Phalansteries, Groups, Circles and Guilds. Modernist Aesthetics and the Utopian Lure of Community. 1880-1940
Special issue of the online peer-reviewed journal Other Modernities/Altre Modernità/Autres Modernités ISSN 2035-7680 (http://riviste.unimi.it/index.php/AMonline/index), edited by Caroline Patey and Laura Scuriatti
Following a very successful panel at the 2014 EAM conference in Helsinki the editors are seeking additional contributions.
Deadline: 1st December 2015
Authors guidelines: http://riviste.unimi.it/index.php/AMonline/about/submissions#authorGuidelines
Expected publication date: Spring 2016
While Modernism, especially literary Modernism, has long been investigated in the wake of the primary role played by individual voices and authorship, critical studies increasingly investigate the roles played by group artistry in the elaboration of avant-garde and modernist aesthetics and ethics throughout Europe and the United States. Together with the more renown instances such as the Wiener Werkstätte, Bauhaus, the Omega workshops and the groupings which followed the outbreak and success of the Russian Revolution, a number of less known collective experiences (circles, little magazines, theatre companies, guilds) challenged the consolidated idea of authorship and creation and are crucial for understanding the writing practices in the first half of the twentieth century. In many ways, the utopia of new and unfettered forms of expression seems to go hand in hand with the experimentation of unconventional modes of living. Whether institutionalised or informal, most of these groupings, which were housed both in urban and rural surroundings, involved artists, authors and thinkers working together in a collective attempt to reassess/reformulate the fundamental questions about art, creativity and craft in the light of communal practices and choices.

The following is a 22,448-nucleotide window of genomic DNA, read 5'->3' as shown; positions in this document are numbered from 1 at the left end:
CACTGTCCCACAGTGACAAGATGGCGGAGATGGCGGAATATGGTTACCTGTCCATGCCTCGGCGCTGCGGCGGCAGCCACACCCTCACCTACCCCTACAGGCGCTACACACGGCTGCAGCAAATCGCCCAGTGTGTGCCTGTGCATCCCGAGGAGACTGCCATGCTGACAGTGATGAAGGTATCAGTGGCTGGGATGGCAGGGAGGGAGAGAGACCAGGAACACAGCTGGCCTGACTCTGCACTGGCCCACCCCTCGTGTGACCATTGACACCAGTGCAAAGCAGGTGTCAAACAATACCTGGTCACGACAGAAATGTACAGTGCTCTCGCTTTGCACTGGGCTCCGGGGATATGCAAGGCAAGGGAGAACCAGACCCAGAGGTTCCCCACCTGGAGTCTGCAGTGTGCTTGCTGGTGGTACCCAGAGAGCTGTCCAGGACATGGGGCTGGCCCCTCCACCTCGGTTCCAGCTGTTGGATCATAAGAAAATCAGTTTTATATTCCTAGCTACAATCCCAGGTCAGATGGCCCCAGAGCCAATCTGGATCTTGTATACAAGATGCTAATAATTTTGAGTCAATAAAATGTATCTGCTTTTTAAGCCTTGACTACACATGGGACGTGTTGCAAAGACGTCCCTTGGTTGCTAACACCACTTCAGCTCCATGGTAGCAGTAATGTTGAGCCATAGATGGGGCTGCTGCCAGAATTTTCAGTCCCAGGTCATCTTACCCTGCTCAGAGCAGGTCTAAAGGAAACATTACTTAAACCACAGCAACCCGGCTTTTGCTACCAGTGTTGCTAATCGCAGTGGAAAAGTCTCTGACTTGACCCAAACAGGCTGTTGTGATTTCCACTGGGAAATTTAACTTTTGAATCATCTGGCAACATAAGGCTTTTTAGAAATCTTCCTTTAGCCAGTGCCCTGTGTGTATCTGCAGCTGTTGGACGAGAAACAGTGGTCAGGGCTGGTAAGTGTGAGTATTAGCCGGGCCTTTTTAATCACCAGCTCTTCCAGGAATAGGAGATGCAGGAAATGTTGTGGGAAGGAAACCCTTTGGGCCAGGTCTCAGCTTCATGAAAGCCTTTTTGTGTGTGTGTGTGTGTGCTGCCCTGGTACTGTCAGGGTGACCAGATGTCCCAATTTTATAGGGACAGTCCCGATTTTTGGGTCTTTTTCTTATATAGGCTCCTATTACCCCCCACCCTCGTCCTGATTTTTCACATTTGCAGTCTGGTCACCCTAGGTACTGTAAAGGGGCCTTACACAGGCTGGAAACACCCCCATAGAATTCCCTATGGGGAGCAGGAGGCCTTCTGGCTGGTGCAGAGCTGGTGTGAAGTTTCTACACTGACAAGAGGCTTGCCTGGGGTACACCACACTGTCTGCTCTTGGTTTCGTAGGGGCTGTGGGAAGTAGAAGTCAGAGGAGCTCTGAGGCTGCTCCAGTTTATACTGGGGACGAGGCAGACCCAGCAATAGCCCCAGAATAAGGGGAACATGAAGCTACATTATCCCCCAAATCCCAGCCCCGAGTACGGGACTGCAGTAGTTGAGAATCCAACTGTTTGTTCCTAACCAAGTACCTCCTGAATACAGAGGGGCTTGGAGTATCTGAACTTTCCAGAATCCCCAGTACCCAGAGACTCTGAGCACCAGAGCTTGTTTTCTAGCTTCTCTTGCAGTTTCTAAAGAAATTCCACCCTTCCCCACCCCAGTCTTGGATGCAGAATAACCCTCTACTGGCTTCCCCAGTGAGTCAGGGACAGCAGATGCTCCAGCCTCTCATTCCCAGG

We seek original contributions exploring the diverse communities disseminated throughout Europe, with a focus on literary practices, and the role they played in the emergence of new literary languages, hoping to be able to exhaustively map such efforts.
The following aspects are of particular interest:
1. The ‘prehistory’ of utopian artistry: in the case of Britain, the role played by such people as William Morris and iconic places as he Red House or Kelmskott Manor in disrupting Victorian conventions, existential and aesthetic alike. Investigation of the influence of the Morris constellation onto later utopian experiences, as well as the assessment of the literary output of the rural community gathered around Edward Carpenter at Millthorpe and his militant activity for the rights of homosexuals.
2. Communal living and writing in Britain and Europe.
We aim at drawing a first map of these experiences throughout Europe.
3. Journals, small magazines, salons, theatre groups. We are interested in contributions investigating these collective ventures in cultural capitals or marginal places, where adventurous and ferociously independent periodicals write a special chapter of co-writing and associate editorship.
4. Authorship between the individual and the collective voice. On the methodological and theoretical side of things, we are interested in issues of signature, authorship, authority, format, visibility, impact and acceptance within the various communal experiences. We also welcome investigations on the episodes of intermediality suggested by the coexistence of diverse forms of artistic expression in the community, and their impact on the aesthetic discourses of the group.